Discussion in 'Nikon' started by blake_wallen, Oct 21, 2003.
Please help is this as good as the Nikon 80-200 or 70-200 f2.8?
I have one, and I love it, but obviously given the choice I'd get either of the Nikon AF-S lenses. Obviously the price is the main selling point, and I got mine used for $400 (the 80-200 AF-S sells used for around $1000, and the 70-200 for $1500 or so) There are two drawbacks, in my mind:
1) Images appear to have less contrast than with 80-200 f/2.8D (limited experience with either AF-S versions), although they do appear to be sharp (enough).
2) The Sigma HSM function doesn't work exactly like AF-S. With AF-S lenses in continuous servo focus mode, as soon as you manually override, it stops AF until you press the shutter release halfway again. With HSM, it's doesn't quite work as well, as the camera continues to try to focus after manual adjustment (and therefore ruin your manual focus job). This can be overridden by using the AE-L/AF-L button on some cameras, but for example on an F5 that button only exists in the horizontal shooting layout, and I usually shoot verticals.
The evidence for the second drawback comes from varying degrees of usage with the Sigma 70-200 f/2.8, Sigma 120-300 f/2.8, Nikon 70-200 f/2.8, and Nikon 28-70 f/2.8--some in-store and others extensively. If anyone else can corroborate with their experience that would be great.
Spencer do you shoot film or digital? would you say that at f2.8 the image is still sharp or soft. i have the tamron 28-105 f2.8 and can not use the 2.8 because the image is way to soft.
Asking a sigma question in a nikon forum? My advice is to by the Sigma I use one all the time its focus is fast enough to shoot drag boats and the images are fine. I'm expecting heaps of poor build, not pro responses but I use it and its fine. Save the extra $'s and buy the sigma.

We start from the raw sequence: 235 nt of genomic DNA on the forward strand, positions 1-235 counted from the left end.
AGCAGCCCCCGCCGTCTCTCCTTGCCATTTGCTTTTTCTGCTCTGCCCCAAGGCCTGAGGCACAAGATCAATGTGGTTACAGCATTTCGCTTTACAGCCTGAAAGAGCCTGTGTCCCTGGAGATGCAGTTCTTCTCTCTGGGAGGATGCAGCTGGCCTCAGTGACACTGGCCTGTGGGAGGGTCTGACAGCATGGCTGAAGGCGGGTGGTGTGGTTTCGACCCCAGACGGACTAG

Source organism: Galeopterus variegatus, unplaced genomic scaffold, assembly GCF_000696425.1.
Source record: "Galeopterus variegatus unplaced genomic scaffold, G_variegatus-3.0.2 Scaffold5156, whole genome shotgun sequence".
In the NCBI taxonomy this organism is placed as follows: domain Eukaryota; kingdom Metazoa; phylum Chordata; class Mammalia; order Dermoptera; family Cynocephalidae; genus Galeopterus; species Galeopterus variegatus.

I use Sigma 500mm f/4.5 HSM EX exclusively. I agree with Spencer in Sigma's HSM mechanism and contrast. I have tried Sigma 28-70/2.8 after I bought this 500mm lens. I'm still very very happy with my sigma 500mm prime. But I didn't like sigma zoom at all. It was less contrasty and 'dull' I have no experience with Sigma 70-200 though. I would rather go for Nikon ED which is allmost same price as Sigma. Sigma has the advantage of HSM which really fast. All my flying bird shots are taken with this lens.
The website of Taka Anzai.
It has a very comprehensive view of the Sigma zoom & some Nikkors.
www.photozone.de; www.photodo.com; www.photographyreview.com
These are three places you can find an overwhelming number of some-qualified, some-unqualified responses concerning these lenses.
FWIW, I use the Sigma you refer to (it's too long to type out!!!!) and am very impressed with its sharpness, color, contrast, speed and build. It's a good lens. While I haven't used the Nikon, my primary qualification in offering an opinion is my ability to judge image quality: I shoot various lenses and formats (primes, zooms, 35, digital, 6x7). The images from this Sigma are very good.
As far as being "as good" as the Nikon, the only shortcomings I'm aware of are (i) that focusing continues on the Sigma when you attempt to manually override it (my Nikon bodies (and Fuji S2) have AE/AF lock buttons so it's not a big deal) and (ii) no image stabilization (VR).
The only caveat (you don't mention buying new or used) is that with some older third-party lenses, their chip may require replacing in order to work properly with some of the newer bodies (F80 and up, in my experience). I bought this 70-200 lens soon after they came out (4 or 5 years ago???) so I did have to send mine in to Sigma (Gentec, in Canada) two years ago. The chip was replaced and the lens was returned quickly. I've had no further problems. I didn't experience this problem with my Sigma 500 f/4.5 EX HSM AF-D, by the way. I also use a number of Nikon lenses, FWIW.
I was happy with the optical quality but the build quality was very crappy and as noted, there is no full time manual override like on the nikon lenses. No focus lock buttons either.
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